The Perfect Piano Hands Club

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This summer, I took my four-year-old to the dentist for his checkup.  Thankfully, there were no cavities.  To celebrate, the dentist took his picture (complete with a huge smile) and hung it on the wall with all of the other children who were cavity-free.  He was so proud (and to be honest, so was I!).

 

This made me think about our piano students.  How could we celebrate them in a way that is noticed by their peers?  And so, “Perfect Piano Hands Club” was born.  Through the months of September and October, we took pictures of students who had a great piano hand position and hung those pictures on a bulletin board in our waiting room.  It was a great way for students to feel pride in something that takes a lot of work to develop: a good piano hand.  The beginning of the year is the perfect time to focus on hand position as it sets the stage for a good hand position throughout the year.

 

Even at the very first lessons, it is important to focus on developing a good piano hand.  A teacher can show the student how their hand naturally falls into a “hill shape” when resting at their sides.  Simply translating this shape to the keyboard will result in a great piano hand.  Further work may need to be done to make sure the bridge of the hand is not collapsed and the knuckles of the fingers are not buckled in.  I like to tell my younger students, “Make sure your fingernails say hello to the front of the piano, instead of the ceiling.”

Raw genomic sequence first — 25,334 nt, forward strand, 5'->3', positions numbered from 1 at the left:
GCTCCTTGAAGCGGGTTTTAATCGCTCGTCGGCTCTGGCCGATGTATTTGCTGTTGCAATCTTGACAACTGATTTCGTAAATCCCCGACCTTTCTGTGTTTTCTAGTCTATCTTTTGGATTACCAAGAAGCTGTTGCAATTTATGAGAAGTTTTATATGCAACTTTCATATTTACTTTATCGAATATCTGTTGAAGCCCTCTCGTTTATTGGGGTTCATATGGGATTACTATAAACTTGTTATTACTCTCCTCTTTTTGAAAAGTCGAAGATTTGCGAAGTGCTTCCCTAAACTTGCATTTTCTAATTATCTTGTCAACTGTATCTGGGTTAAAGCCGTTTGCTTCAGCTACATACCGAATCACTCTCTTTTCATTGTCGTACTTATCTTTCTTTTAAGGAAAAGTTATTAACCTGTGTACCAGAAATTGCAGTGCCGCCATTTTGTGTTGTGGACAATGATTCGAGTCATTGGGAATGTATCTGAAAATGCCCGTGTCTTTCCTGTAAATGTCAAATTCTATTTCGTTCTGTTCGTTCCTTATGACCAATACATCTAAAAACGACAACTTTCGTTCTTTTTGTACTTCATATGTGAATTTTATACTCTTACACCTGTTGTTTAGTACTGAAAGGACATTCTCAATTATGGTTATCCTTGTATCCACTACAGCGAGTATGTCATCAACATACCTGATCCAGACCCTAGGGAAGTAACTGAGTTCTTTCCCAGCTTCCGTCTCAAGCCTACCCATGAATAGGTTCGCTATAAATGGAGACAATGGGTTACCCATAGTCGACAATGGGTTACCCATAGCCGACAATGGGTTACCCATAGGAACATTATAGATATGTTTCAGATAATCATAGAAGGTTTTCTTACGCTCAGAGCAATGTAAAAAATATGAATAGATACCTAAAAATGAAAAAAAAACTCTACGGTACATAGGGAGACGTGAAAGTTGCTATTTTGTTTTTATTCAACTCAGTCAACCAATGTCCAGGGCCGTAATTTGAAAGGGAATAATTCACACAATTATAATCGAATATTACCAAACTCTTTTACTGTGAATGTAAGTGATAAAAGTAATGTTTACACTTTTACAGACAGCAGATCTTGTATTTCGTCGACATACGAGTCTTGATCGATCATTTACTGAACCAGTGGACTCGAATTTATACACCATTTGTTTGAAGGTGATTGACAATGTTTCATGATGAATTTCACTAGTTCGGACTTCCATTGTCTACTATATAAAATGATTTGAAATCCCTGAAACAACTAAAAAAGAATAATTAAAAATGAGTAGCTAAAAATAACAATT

Once students start playing with the thumb, we work to make sure they play the thumb in the corner between the nail and the top of the thumb.  At the New School, we use five finger patterns as a way to teach the correct placement of the them.

 

More refinement is still needed when students begin arpeggios.  How do students cross the thumb under without disrupting the rest of the hand position?

 

Rebecca Pennington Works with a Student on Arpeggio Technique

 

Developing a hand position that is natural and free from tension does take a lot of work.  However, it is worth it when our students are able to play naturally and freely.  The Perfect Piano Hands Club has been a great way to celebrate our students’ work on their hand position this fall!

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